Tánaiste calls on employers to introduce ‘living wage’

New commission on low pay will advise Government on pay increases

Tánaiste Joan Burton: “If people get a living wage, they have more spending power, more financial independence and can move away from welfare dependency. It benefits the family and the exchequer,” she said.

Tánaiste Joan Burton: “If people get a living wage, they have more spending power, more financial independence and can move away from welfare dependency. It benefits the family and the exchequer,” she said.

 

Tánaiste Joan Burton has encouraged public and private sector employers to sign up to paying a “living wage” for workers as the economy begins to grow.

She said a wage-led recovery will benefit society by giving low-paid workers more spending power and reducing reliance on social welfare. But Ms Burton said moves towards a living wage should initially be based on an informal benchmark, rather than a legally enforceable level of pay like the national minimum wage.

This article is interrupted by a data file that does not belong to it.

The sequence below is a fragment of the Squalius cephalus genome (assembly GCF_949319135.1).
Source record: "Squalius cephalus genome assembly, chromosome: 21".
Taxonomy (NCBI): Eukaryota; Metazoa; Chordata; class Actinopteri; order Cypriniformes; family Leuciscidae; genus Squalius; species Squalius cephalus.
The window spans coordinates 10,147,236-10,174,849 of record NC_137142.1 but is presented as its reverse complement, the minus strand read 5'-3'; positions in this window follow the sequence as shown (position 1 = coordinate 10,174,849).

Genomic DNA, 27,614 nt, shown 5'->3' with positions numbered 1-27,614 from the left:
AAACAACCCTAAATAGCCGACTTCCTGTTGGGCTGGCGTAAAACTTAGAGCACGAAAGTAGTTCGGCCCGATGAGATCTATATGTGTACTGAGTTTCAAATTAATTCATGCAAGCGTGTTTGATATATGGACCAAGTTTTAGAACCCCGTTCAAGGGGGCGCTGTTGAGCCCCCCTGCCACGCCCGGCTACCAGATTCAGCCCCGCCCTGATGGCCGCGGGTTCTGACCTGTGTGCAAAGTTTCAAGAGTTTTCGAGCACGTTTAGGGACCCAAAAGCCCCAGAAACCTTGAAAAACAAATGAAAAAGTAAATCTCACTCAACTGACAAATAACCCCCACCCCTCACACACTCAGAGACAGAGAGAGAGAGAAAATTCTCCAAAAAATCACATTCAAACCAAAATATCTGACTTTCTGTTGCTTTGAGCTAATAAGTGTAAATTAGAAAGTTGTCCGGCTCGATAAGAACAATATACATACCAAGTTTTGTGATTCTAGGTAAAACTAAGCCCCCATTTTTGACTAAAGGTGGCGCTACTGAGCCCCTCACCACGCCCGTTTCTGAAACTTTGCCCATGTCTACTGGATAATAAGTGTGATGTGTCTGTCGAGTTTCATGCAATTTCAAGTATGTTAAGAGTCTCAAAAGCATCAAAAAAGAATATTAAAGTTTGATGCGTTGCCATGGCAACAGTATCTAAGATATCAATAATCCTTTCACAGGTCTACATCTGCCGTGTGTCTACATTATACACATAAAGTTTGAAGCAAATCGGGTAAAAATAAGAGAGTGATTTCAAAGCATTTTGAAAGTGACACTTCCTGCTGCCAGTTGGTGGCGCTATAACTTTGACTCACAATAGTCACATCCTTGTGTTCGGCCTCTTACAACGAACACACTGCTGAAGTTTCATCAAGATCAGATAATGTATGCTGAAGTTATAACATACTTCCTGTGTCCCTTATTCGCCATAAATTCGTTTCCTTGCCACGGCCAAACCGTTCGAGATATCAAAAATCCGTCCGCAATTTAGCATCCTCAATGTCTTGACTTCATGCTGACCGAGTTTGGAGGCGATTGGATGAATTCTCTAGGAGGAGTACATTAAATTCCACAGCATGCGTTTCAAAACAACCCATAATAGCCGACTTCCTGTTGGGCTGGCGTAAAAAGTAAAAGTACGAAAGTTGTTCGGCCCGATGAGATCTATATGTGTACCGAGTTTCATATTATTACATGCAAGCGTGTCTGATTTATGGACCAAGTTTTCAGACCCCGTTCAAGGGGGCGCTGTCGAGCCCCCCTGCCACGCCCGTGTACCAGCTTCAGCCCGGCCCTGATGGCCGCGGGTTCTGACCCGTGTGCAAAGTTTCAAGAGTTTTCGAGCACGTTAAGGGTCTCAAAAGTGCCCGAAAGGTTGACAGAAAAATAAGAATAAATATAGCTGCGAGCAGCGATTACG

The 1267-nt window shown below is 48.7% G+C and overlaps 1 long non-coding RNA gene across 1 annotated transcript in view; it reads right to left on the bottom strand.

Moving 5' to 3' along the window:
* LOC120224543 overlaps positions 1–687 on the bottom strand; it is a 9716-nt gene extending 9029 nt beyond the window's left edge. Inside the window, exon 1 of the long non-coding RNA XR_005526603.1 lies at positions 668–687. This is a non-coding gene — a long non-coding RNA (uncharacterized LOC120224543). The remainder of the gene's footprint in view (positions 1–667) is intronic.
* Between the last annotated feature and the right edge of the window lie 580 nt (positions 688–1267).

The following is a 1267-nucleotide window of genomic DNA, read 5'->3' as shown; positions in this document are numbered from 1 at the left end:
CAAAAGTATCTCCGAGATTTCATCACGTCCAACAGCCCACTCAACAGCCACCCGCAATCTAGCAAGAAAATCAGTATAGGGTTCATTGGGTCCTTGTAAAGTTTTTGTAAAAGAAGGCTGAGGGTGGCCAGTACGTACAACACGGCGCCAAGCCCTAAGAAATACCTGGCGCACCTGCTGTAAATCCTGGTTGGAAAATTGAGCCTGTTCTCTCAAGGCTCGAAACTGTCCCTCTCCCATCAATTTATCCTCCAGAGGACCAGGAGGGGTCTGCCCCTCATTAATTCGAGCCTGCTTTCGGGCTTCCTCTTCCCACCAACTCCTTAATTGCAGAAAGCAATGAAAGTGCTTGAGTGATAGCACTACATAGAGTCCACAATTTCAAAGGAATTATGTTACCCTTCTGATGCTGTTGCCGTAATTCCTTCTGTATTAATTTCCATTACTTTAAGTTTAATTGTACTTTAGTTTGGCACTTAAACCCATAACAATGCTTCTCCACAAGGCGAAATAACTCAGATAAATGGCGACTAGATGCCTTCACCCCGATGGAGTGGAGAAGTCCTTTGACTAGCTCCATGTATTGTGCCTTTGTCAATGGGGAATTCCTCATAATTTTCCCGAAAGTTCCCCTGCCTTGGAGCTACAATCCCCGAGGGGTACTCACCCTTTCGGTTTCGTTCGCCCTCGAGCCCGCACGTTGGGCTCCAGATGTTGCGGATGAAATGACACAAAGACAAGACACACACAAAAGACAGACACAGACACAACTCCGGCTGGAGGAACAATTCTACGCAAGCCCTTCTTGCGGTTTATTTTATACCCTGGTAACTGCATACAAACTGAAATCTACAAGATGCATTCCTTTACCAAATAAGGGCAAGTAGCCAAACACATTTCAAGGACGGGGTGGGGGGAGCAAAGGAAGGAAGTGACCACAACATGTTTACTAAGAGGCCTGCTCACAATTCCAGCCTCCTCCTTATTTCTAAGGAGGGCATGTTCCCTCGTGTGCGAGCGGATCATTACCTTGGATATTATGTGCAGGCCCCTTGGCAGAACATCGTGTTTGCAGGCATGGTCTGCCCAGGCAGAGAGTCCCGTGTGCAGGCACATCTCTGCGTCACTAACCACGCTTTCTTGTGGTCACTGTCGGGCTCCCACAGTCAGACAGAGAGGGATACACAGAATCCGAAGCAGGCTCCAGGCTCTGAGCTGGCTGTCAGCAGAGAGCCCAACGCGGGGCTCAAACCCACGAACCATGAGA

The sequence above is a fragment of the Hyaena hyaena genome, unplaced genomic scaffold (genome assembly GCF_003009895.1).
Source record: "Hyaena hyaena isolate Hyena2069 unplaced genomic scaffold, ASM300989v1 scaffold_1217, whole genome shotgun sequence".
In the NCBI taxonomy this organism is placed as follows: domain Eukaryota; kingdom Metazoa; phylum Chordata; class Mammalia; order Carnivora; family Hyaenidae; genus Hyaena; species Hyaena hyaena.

“From an economic point of view, it would be a win-win,” Ms Burton told The Irish Times. “If people get a living wage, they have more spending power, more financial independence and can move away from welfare dependency. It benefits the family and the exchequer.”

A living wage is based on the amount an individual needs to earn to cover the basic costs of living.

Minimum wage

Ms Burton said employers who have adopted the living wage in the UK have reported better staff retention, lower levels of absenteeism and increases in work quality. She said a new statutory low pay commission is to be established shortly, which will advise the Government on future increases to the minimum wage and other pay-related issues. The commission is likely to be modelled on a similar body in the UK, which has employer and trade union representatives.

Ms Burton said the minimum wage needs to be kept under review due to cost-of-living increases. Employers’ groups, however, have issued stark warnings against any increases in minimum wages.